June 22, 2020 marked the start of the Public Interest Commission (PIC) hearings. The commission was composed of Allen Pollak as Chairperson; Lynn Harnden, appointed by the employer; and Michael Wright, appointed by PIPSC. The hearings were held by videoconference given the current rules on social distancing.

The PIPSC team included Denise Doherty-Delorme, Group Negotiator; Michael Urminsky, Team Lead, Research; and Ryan Campbell, Economist. Please allow me first to highlight the exceptional work of the team, both in the arduous preparation of briefs and in the quality of the presentations before the commissioners.

The first day of the hearing was mainly dedicated to presentations by our team. Denise Doherty-Delorme began with a general introduction and clearly communicated to the members of the commission our dissatisfaction with the employer’s position, which hindered attempts to reach an agreement.

Against all expectations, the employer significantly reduced its salary offer, which would have provided a 0.6% increase for 2020, the year in which the members of the CS Group have kept the Government of Canada online and able to serve citizens. They also presented a proposal concerning Article 30 Contracting Out that would significantly water down the current language. 

Denise Doherty-Delorme made it clear that at no time was this article a topic of discussion at the bargaining table. She told the commission that PIPSC reserves the right to file a complaint of bargaining in bad faith if we should need to use this legal means as a result of those two issues.

Ryan Campbell followed with a presentation on the state of the Canadian economy. The main points are that Canada’s economy was very strong before the pandemic and all indicators point to a fairly quick recovery. The government’s managed response included implementation of a great number of economic measures that have maintained stability and ensured the care of those who are temporarily unemployed. 

Michael Urminsky first presented the CS Group's pay analysis and salary demands to close the morning’s proceedings. He presented his calculation that roughly 3,000 to 6,000 new indeterminate or term positions could have been opened with the money currently being spent on IT contracts. He also highlighted the tight IT labour market. Statistics Canada reported Canada’s unemployment rate stands at 13% while for IT workers it has been as low as 1.7%. He then presented salary comparisons with IT workers within the federal government and the private sector that clearly demonstrates that the CS members are unfairly underpaid.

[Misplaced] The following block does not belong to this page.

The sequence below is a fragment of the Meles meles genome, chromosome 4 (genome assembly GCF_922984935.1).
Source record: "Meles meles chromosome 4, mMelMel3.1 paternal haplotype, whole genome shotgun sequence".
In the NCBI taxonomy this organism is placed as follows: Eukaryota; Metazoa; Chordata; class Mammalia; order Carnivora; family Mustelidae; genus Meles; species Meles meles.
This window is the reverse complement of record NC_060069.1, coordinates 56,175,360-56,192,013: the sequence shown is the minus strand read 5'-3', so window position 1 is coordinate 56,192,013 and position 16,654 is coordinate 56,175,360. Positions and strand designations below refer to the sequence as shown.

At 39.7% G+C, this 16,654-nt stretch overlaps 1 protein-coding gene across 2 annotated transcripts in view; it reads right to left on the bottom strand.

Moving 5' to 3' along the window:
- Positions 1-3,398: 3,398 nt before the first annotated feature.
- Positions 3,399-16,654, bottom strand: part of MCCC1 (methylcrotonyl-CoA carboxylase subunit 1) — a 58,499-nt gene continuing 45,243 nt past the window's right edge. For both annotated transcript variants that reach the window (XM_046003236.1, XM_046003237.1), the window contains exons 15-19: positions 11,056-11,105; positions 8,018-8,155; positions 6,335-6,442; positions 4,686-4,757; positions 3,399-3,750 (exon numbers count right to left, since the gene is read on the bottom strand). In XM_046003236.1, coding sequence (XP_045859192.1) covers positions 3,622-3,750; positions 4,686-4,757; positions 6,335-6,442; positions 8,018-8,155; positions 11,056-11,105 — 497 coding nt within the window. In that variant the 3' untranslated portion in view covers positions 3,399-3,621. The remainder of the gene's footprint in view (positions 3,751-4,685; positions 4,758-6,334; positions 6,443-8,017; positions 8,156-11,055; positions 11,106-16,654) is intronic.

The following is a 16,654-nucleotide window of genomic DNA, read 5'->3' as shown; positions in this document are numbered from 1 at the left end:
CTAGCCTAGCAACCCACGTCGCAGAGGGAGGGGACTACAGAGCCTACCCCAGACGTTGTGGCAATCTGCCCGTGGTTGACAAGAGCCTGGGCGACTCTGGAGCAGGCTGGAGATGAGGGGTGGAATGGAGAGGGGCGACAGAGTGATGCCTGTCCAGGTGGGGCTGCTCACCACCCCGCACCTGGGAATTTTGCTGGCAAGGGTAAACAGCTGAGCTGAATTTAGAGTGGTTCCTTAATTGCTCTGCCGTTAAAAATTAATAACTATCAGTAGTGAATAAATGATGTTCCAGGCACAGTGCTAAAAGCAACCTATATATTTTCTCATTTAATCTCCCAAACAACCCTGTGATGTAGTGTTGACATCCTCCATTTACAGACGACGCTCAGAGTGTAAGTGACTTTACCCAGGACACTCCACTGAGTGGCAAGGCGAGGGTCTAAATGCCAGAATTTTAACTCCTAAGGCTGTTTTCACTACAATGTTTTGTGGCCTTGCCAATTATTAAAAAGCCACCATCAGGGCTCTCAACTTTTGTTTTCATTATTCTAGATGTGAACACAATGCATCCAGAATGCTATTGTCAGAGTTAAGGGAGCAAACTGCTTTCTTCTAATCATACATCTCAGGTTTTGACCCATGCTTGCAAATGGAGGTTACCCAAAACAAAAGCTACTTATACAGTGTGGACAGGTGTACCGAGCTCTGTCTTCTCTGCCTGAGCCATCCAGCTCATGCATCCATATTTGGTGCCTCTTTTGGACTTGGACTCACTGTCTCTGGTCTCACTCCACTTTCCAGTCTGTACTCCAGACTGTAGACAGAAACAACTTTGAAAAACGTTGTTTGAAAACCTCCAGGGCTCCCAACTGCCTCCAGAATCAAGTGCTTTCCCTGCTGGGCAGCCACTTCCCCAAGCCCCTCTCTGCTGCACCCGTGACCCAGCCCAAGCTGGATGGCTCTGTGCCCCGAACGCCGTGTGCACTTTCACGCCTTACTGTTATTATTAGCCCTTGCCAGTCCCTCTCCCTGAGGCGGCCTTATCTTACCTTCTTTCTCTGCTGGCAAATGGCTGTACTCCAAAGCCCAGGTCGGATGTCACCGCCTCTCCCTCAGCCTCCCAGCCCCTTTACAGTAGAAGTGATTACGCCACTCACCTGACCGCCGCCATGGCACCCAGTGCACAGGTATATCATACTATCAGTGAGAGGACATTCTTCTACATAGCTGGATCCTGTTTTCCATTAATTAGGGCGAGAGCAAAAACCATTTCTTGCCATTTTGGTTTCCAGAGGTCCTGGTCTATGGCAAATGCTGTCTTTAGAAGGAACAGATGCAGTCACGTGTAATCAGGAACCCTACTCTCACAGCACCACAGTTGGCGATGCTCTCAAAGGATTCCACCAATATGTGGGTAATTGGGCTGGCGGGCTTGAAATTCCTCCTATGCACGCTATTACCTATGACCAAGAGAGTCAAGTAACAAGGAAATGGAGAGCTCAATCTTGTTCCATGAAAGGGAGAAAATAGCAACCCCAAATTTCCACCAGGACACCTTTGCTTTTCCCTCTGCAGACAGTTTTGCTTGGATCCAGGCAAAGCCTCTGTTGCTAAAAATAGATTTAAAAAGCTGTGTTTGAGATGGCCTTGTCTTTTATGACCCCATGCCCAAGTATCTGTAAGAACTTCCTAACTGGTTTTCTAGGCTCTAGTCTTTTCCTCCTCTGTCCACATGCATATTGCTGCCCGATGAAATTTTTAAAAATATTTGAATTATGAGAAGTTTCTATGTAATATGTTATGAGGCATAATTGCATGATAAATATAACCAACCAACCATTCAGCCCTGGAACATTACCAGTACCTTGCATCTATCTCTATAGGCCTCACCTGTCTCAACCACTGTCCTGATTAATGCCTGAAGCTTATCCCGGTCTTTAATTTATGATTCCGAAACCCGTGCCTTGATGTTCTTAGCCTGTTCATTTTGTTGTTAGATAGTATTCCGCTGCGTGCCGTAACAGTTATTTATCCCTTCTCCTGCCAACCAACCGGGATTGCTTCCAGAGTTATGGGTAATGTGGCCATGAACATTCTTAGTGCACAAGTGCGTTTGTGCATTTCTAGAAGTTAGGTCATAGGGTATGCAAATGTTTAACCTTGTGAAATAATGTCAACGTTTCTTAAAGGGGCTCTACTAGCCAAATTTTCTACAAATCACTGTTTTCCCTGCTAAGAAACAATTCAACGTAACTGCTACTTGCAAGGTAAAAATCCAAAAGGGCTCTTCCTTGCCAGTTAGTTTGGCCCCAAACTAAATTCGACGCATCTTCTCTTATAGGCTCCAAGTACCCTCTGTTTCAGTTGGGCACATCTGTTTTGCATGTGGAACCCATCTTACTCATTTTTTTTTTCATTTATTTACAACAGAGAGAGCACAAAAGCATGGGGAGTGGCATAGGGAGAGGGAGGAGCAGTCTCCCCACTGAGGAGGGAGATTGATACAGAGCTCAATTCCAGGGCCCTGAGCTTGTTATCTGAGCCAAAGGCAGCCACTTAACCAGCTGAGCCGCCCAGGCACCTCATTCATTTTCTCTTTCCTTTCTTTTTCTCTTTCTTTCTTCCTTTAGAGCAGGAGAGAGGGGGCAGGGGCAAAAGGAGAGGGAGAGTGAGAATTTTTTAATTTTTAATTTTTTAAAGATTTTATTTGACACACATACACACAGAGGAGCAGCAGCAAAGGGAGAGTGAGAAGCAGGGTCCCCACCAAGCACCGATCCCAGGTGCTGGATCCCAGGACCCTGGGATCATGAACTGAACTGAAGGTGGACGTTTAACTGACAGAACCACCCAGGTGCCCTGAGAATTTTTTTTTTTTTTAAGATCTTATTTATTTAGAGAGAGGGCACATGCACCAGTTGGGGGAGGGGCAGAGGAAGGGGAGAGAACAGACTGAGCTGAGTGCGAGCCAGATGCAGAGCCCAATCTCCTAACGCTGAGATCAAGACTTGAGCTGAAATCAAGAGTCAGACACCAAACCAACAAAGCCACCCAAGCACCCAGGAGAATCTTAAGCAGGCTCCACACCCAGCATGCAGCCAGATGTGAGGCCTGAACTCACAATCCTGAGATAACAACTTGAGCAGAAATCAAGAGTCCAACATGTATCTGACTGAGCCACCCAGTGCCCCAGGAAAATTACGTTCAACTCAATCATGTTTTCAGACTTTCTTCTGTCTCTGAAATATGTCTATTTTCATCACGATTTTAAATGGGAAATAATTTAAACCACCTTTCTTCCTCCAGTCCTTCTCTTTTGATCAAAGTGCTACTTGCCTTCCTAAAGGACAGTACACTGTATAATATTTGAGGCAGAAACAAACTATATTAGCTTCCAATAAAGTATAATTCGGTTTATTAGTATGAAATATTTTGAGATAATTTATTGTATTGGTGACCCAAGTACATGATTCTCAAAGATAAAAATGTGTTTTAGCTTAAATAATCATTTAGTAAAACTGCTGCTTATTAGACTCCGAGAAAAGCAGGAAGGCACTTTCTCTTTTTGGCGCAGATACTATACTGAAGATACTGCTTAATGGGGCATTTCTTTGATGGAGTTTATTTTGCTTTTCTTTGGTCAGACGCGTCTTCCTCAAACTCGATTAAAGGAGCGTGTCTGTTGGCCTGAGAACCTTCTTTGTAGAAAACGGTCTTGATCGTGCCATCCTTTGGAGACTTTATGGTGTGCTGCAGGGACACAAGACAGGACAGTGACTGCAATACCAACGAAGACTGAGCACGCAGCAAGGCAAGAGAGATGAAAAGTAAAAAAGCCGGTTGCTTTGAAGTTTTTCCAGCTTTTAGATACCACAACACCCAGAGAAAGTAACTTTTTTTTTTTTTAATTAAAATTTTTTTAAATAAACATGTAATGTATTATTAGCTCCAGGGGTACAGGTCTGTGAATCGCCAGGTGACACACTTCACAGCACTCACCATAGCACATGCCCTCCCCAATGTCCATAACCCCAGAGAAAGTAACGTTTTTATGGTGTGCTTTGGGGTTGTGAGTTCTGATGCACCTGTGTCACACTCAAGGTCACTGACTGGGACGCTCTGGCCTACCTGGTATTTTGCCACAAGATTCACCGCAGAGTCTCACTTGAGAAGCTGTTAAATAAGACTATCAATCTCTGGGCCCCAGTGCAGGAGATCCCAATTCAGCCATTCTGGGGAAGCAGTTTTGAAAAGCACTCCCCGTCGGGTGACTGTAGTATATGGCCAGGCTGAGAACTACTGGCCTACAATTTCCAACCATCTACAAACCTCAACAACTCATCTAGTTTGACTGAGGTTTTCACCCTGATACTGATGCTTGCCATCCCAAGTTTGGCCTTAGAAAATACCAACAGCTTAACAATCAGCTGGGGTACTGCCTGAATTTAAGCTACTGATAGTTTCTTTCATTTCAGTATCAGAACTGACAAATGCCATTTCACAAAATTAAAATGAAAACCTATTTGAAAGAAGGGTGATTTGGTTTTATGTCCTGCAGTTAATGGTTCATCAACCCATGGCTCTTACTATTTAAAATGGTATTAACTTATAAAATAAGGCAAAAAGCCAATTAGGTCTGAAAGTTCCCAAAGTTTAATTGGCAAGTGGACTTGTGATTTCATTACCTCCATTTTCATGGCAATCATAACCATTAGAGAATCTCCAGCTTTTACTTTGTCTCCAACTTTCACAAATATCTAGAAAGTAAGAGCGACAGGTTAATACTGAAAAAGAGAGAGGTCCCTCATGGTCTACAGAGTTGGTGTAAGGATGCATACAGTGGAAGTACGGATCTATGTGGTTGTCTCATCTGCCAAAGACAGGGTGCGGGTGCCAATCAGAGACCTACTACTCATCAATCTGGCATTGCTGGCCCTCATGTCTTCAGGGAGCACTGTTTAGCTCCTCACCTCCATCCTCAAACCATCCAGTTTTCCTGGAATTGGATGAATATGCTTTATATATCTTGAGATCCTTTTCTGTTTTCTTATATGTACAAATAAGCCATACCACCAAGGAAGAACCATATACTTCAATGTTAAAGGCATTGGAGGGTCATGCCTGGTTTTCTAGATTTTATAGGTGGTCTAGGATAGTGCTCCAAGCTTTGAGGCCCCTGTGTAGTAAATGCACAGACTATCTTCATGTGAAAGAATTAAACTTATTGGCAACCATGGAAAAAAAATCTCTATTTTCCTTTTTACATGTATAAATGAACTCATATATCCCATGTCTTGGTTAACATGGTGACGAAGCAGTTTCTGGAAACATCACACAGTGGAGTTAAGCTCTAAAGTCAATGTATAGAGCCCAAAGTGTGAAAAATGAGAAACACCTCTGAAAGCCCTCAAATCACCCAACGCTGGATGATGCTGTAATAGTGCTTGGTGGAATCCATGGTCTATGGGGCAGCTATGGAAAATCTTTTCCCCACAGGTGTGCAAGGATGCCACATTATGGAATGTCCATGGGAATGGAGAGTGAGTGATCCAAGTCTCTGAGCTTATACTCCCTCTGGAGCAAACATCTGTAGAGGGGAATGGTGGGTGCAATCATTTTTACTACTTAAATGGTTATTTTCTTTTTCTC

Our salary demand is three parts: 

  • 7% attained at the central table and approved by the CS Group
  • 1.5% to achieve parity with CS professionals at the Canada Revenue Agency 
  • 3% market adjustment over 4 years in order to compensate for the recruitment and retention problems that currently prevail in Canada

The employer presented their non-monetary items later that afternoon.

The negotiator for the Treasury Board opened with the employer’s presentations on Tuesday, June 23. Their economic presentation and a pay study followed. Finally, Marc Brouillard, Chief Information Officer, came to give an overview of government projects relating to information technology, which CS Group members contribute to on a daily basis. It should be noted that during the question period, Mr. Brouillard was unable to support his answers with concrete data, which was quickly denounced by PIPSC.

Ryan Campbell and Denise Doherty-Delorme responded strongly to the employer’s weak and unsubstantiated position in their rebuttal. Both Prime Minister Trudeau and the Bank of Canada made it clear that the Canadian economy is healthy despite the increased debt situation. The departments continue to have difficulty attracting and retaining qualified professionals, and exacerbating the pay disparity between CSs at the Canada Revenue Agency and the CS Group will only serve to entrench the problem. 

The dedication and hard work of our CS members has been critical in providing services and benefits to Canadians and to the overall stability and future growth of our economy. 

It quickly became apparent that the employer was not ready to resume negotiations at this time.  It should be noted that the employer has focused its attention on concurrent negotiations with the Public Service Alliance of Canada. The Chairperson of the commission proposed a break for a few weeks and to resume at a time when the employer is available to negotiate. The date will be communicated as soon as it is confirmed.

The CS Group will continue to host virtual information sessions in order to answer members' questions. The CS Group Bargaining Team and Executive would like to warmly thank the members for your continued participation in the regional and national virtual activities led by your National Organizing Committee. We encourage you to send us your pictures showing your CS colours and your solidarity.

In solidarity,

Robert Tellier
CS Group Bargaining Officer